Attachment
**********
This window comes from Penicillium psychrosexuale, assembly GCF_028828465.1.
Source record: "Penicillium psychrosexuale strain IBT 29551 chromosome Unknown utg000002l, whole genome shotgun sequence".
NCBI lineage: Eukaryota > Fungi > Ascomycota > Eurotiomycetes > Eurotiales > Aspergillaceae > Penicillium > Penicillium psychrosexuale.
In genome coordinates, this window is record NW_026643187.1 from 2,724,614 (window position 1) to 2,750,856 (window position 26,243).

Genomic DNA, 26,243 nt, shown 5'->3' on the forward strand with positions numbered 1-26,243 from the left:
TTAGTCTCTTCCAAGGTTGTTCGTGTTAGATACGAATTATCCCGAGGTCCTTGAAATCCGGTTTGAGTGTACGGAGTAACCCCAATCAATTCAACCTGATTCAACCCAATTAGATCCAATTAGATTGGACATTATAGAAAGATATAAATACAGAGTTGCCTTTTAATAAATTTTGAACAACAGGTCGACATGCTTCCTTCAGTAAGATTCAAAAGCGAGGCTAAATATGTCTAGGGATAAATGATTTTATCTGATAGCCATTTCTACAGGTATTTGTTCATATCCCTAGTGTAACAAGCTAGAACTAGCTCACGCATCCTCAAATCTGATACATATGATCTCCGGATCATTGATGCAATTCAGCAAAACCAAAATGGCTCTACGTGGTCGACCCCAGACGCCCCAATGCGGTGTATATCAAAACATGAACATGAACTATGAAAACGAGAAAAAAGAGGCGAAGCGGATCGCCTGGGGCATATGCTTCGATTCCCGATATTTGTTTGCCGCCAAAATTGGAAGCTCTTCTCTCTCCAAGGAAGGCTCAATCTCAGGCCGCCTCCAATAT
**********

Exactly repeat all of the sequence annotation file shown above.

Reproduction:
This window comes from Penicillium psychrosexuale, assembly GCF_028828465.1.
Source record: "Penicillium psychrosexuale strain IBT 29551 chromosome Unknown utg000002l, whole genome shotgun sequence".
NCBI lineage: Eukaryota > Fungi > Ascomycota > Eurotiomycetes > Eurotiales > Aspergillaceae > Penicillium > Penicillium psychrosexuale.
In genome coordinates, this window is record NW_026643187.1 from 2,724,614 (window position 1) to 2,750,856 (window position 26,243).

Genomic DNA, 26,243 nt, shown 5'->3' on the forward strand with positions numbered 1-26,243 from the left:
TTAGTCTCTTCCAAGGTTGTTCGTGTTAGATACGAATTATCCCGAGGTCCTTGAAATCCGGTTTGAGTGTACGGAGTAACCCCAATCAATTCAACCTGATTCAACCCAATTAGATCCAATTAGATTGGACATTATAGAAAGATATAAATACAGAGTTGCCTTTTAATAAATTTTGAACAACAGGTCGACATGCTTCCTTCAGTAAGATTCAAAAGCGAGGCTAAATATGTCTAGGGATAAATGATTTTATCTGATAGCCATTTCTACAGGTATTTGTTCATATCCCTAGTGTAACAAGCTAGAACTAGCTCACGCATCCTCAAATCTGATACATATGATCTCCGGATCATTGATGCAATTCAGCAAAACCAAAATGGCTCTACGTGGTCGACCCCAGACGCCCCAATGCGGTGTATATCAAAACATGAACATGAACTATGAAAACGAGAAAAAAGAGGCGAAGCGGATCGCCTGGGGCATATGCTTCGATTCCCGATATTTGTTTGCCGCCAAAATTGGAAGCTCTTCTCTCTCCAAGGAAGGCTCAATCTCAGGCCGCCTCCAATAT